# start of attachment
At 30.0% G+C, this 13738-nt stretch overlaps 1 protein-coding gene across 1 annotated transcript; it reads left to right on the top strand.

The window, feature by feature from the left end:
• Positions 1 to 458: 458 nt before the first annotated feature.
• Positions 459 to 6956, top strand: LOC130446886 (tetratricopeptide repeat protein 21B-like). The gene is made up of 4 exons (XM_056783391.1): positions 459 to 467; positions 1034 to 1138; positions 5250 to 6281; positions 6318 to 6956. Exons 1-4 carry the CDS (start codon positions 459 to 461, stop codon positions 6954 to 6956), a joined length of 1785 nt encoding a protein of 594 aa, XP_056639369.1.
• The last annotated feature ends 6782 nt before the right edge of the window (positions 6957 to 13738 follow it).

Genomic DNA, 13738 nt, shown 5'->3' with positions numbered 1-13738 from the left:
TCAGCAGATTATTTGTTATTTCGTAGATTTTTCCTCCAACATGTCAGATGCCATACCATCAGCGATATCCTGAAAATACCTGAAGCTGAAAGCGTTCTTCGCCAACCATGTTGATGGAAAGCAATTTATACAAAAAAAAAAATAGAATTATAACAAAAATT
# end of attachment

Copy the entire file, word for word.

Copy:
At 30.0% G+C, this 13738-nt stretch overlaps 1 protein-coding gene across 1 annotated transcript; it reads left to right on the top strand.

The window, feature by feature from the left end:
• Positions 1 to 458: 458 nt before the first annotated feature.
• Positions 459 to 6956, top strand: LOC130446886 (tetratricopeptide repeat protein 21B-like). The gene is made up of 4 exons (XM_056783391.1): positions 459 to 467; positions 1034 to 1138; positions 5250 to 6281; positions 6318 to 6956. Exons 1-4 carry the CDS (start codon positions 459 to 461, stop codon positions 6954 to 6956), a joined length of 1785 nt encoding a protein of 594 aa, XP_056639369.1.
• The last annotated feature ends 6782 nt before the right edge of the window (positions 6957 to 13738 follow it).

Genomic DNA, 13738 nt, shown 5'->3' with positions numbered 1-13738 from the left:
TCAGCAGATTATTTGTTATTTCGTAGATTTTTCCTCCAACATGTCAGATGCCATACCATCAGCGATATCCTGAAAATACCTGAAGCTGAAAGCGTTCTTCGCCAACCATGTTGATGGAAAGCAATTTATACAAAAAAAAAAATAGAATTATAACAAAAATT